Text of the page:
Ensure the case summary reflects the elements of the federal definition of a severe form of trafficking.
State facts and child’s statements only, no assumptions please.
Be specific, but only information germane to the trafficking situation is necessary.
If interviewing the child, remember to take a child-focused, victim-centered approach.
Use open-ended questions that will not be leading, and will allow for detailed responses.
Section 107(b)(1)(G) of the TVPA:
“Not later than 24 hours after a Federal, State, or local official discovers that a person who is under 18 years of age may be a victim of a severe form of trafficking in persons, the official shall notify [HHS] to facilitate the provision of interim assistance ....”
Contact us at: [email protected]
Issued by ORR to a foreign child who is determined by ORR to be a victim of a severe form of human trafficking
Cooperation with law enforcement is not a requirement for foreign children to be issued an Eligibility Letter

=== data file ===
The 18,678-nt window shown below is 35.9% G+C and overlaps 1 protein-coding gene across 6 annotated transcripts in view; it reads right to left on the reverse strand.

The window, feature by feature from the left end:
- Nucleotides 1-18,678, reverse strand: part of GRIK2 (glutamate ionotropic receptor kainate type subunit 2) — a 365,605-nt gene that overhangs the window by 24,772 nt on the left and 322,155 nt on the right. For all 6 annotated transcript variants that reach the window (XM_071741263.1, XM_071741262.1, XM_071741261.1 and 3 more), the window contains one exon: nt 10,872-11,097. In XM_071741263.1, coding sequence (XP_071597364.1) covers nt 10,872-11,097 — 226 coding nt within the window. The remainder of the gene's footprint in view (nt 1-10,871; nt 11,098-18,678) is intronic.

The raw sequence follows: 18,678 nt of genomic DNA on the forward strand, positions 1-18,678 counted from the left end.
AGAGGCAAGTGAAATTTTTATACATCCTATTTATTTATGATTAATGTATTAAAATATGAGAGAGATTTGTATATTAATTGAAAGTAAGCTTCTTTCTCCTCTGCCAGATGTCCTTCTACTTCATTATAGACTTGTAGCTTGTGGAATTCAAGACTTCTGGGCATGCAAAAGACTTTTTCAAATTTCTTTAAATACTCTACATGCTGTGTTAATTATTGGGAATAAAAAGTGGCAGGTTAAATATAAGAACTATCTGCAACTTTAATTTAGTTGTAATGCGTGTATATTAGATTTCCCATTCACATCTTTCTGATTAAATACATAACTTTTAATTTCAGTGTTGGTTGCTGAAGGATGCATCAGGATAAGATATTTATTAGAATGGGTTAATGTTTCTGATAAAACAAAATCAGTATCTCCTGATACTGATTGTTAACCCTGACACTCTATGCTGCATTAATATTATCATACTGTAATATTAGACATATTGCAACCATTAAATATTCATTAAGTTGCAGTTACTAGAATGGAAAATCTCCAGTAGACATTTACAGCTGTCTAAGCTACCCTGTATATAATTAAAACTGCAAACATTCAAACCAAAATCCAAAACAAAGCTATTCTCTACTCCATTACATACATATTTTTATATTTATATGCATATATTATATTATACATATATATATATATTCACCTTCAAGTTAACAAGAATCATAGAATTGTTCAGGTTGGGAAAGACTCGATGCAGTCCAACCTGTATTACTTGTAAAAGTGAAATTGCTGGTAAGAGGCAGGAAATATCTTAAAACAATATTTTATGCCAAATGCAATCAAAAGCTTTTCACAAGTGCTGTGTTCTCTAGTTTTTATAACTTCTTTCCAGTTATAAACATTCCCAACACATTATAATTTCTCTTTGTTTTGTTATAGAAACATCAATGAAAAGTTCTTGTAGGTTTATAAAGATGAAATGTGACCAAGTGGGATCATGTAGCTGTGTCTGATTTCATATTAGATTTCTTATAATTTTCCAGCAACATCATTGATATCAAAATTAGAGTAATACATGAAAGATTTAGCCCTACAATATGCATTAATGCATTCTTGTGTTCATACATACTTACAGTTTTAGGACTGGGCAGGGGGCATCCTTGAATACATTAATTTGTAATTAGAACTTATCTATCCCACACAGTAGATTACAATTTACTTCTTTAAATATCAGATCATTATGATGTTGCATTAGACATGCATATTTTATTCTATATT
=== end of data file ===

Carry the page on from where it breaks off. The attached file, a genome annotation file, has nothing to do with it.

Receipt of Continued Presence, a bona-fide T visa determination or T nonimmigrant status is not required for a foreign child to be issued an Eligibility Letter
Eligibility Letters do not expire
ORR issues an Interim Assistance Letter to a foreign child who may have been subjected to trafficking
It provides a 90-day period of eligibility for benefits while the case is under ORR/ATIP review and additional information is collected.
After issuing interim assistance, HHS/ORR is required to consult with the U.S. Departments of Justice and Homeland Security and nongovernmental organizations with expertise on victims of trafficking before determining the child's eligibility as a victim of trafficking.
Cooperation with law enforcement is not a requirement for a foreign child to be issued an Interim Assistance Letter
ORR State Letter regarding Interim Assistance:
Access to benefits and services to the same extent as a refugee, to include, but not limited to:
Medicaid or Children’s Health Insurance Program (CHIP)
Temporary Assistance for Needy Families (TANF)
Free Application for Federal Student Aid (FAFSA)
Food Stamps (SNAP)
If yes, you are required by federal law to notify HHS to facilitate assistance. (22 USC § 7105(b)(1)(G))
Call an ORR/ATIP Child Protection Specialist at 202-205-4582.
If yes, contact your local child welfare agency to make a report. Note: Mandated reporter laws and child protection policies vary greatly depending on your jurisdiction. If you have any questions, reach out to your local child welfare agency.